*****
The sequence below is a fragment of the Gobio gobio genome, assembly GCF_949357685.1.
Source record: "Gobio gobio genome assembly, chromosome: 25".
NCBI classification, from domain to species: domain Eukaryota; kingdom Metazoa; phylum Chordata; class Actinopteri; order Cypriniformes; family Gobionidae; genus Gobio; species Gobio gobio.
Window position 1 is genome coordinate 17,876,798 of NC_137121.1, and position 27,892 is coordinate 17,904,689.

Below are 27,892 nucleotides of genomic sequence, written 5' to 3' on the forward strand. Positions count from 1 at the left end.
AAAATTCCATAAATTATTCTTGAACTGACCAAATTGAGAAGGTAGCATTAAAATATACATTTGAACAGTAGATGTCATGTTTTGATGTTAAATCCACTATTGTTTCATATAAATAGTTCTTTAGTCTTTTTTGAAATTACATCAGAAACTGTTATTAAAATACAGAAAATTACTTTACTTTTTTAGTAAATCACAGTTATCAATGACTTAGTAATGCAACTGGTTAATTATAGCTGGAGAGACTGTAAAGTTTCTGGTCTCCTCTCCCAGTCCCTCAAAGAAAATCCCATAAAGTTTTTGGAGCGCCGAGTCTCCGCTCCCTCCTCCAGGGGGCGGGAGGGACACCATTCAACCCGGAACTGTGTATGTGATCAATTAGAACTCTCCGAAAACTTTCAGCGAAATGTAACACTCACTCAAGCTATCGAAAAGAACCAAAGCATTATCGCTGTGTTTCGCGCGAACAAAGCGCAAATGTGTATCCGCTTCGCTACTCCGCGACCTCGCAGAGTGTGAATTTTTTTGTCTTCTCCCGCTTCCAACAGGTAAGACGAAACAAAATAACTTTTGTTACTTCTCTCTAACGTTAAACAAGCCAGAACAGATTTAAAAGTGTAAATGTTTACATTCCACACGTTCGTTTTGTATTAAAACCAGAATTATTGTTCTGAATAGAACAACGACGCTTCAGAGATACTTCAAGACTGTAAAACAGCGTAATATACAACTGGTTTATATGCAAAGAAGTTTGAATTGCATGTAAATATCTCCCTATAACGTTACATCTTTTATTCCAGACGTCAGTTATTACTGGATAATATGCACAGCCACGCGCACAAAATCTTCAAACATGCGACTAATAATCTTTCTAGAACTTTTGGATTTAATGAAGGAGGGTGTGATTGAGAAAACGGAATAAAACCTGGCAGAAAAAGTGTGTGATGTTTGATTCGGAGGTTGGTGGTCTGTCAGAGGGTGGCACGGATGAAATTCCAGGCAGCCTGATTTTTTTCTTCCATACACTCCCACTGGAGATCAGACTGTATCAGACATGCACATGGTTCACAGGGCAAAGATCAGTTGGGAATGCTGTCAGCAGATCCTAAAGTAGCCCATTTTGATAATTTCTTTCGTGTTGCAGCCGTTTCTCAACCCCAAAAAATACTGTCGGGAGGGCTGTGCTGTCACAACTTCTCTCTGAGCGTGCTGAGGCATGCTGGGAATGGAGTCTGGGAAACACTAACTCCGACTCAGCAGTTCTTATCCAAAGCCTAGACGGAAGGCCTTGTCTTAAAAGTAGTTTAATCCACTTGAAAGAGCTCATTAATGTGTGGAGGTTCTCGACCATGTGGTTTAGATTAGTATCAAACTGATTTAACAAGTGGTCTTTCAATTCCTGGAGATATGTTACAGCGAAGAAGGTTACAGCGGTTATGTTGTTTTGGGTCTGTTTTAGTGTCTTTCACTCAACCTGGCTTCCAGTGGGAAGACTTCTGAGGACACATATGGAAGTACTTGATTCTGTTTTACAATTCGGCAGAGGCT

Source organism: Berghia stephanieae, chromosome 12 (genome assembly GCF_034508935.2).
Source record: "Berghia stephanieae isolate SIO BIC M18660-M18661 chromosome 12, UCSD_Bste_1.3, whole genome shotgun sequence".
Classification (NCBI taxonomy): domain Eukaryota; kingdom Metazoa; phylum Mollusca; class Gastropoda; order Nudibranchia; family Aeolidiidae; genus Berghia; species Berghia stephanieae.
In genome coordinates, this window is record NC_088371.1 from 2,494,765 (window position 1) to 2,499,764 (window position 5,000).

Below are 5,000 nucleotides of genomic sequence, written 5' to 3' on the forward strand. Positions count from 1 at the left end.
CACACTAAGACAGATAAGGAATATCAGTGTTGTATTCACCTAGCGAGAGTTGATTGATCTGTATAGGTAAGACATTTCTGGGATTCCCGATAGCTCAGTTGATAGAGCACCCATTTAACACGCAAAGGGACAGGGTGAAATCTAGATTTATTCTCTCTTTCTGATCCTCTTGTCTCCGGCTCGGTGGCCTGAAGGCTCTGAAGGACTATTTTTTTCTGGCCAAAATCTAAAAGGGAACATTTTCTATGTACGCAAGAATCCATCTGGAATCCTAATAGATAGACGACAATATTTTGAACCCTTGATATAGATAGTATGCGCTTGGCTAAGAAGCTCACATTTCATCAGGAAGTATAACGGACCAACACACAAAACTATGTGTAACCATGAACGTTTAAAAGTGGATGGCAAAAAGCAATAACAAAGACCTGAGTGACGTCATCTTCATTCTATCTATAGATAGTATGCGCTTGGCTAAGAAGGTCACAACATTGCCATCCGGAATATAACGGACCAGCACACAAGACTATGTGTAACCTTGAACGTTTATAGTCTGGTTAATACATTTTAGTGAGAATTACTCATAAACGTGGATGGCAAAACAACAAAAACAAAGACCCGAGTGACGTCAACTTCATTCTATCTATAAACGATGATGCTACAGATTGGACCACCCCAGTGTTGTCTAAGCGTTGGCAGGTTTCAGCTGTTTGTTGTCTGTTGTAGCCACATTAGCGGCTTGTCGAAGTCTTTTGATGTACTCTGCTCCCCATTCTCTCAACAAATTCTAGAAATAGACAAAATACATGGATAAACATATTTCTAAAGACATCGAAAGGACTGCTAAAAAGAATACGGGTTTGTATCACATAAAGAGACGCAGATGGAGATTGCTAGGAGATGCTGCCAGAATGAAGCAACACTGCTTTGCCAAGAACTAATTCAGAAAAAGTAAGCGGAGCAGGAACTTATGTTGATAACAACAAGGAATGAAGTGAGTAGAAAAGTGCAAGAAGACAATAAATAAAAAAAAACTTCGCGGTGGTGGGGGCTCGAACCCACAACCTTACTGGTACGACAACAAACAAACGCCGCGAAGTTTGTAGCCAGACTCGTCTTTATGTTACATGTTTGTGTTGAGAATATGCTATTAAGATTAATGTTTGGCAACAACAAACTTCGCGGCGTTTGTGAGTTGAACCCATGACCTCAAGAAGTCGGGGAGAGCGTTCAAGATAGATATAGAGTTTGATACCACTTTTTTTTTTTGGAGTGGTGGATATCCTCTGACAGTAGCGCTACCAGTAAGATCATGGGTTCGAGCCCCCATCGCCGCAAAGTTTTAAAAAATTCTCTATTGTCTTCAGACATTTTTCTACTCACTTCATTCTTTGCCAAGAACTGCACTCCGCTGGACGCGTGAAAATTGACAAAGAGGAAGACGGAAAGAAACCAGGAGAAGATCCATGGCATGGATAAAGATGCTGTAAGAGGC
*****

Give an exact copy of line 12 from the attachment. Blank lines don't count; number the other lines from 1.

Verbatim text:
CACACTAAGACAGATAAGGAATATCAGTGTTGTATTCACCTAGCGAGAGTTGATTGATCTGTATAGGTAAGACATTTCTGGGATTCCCGATAGCTCAGTTGATAGAGCACCCATTTAACACGCAAAGGGACAGGGTGAAATCTAGATTTATTCTCTCTTTCTGATCCTCTTGTCTCCGGCTCGGTGGCCTGAAGGCTCTGAAGGACTATTTTTTTCTGGCCAAAATCTAAAAGGGAACATTTTCTATGTACGCAAGAATCCATCTGGAATCCTAATAGATAGACGACAATATTTTGAACCCTTGATATAGATAGTATGCGCTTGGCTAAGAAGCTCACATTTCATCAGGAAGTATAACGGACCAACACACAAAACTATGTGTAACCATGAACGTTTAAAAGTGGATGGCAAAAAGCAATAACAAAGACCTGAGTGACGTCATCTTCATTCTATCTATAGATAGTATGCGCTTGGCTAAGAAGGTCACAACATTGCCATCCGGAATATAACGGACCAGCACACAAGACTATGTGTAACCTTGAACGTTTATAGTCTGGTTAATACATTTTAGTGAGAATTACTCATAAACGTGGATGGCAAAACAACAAAAACAAAGACCCGAGTGACGTCAACTTCATTCTATCTATAAACGATGATGCTACAGATTGGACCACCCCAGTGTTGTCTAAGCGTTGGCAGGTTTCAGCTGTTTGTTGTCTGTTGTAGCCACATTAGCGGCTTGTCGAAGTCTTTTGATGTACTCTGCTCCCCATTCTCTCAACAAATTCTAGAAATAGACAAAATACATGGATAAACATATTTCTAAAGACATCGAAAGGACTGCTAAAAAGAATACGGGTTTGTATCACATAAAGAGACGCAGATGGAGATTGCTAGGAGATGCTGCCAGAATGAAGCAACACTGCTTTGCCAAGAACTAATTCAGAAAAAGTAAGCGGAGCAGGAACTTATGTTGATAACAACAAGGAATGAAGTGAGTAGAAAAGTGCAAGAAGACAATAAATAAAAAAAAACTTCGCGGTGGTGGGGGCTCGAACCCACAACCTTACTGGTACGACAACAAACAAACGCCGCGAAGTTTGTAGCCAGACTCGTCTTTATGTTACATGTTTGTGTTGAGAATATGCTATTAAGATTAATGTTTGGCAACAACAAACTTCGCGGCGTTTGTGAGTTGAACCCATGACCTCAAGAAGTCGGGGAGAGCGTTCAAGATAGATATAGAGTTTGATACCACTTTTTTTTTTTGGAGTGGTGGATATCCTCTGACAGTAGCGCTACCAGTAAGATCATGGGTTCGAGCCCCCATCGCCGCAAAGTTTTAAAAAATTCTCTATTGTCTTCAGACATTTTTCTACTCACTTCATTCTTTGCCAAGAACTGCACTCCGCTGGACGCGTGAAAATTGACAAAGAGGAAGACGGAAAGAAACCAGGAGAAGATCCATGGCATGGATAAAGATGCTGTAAGAGGC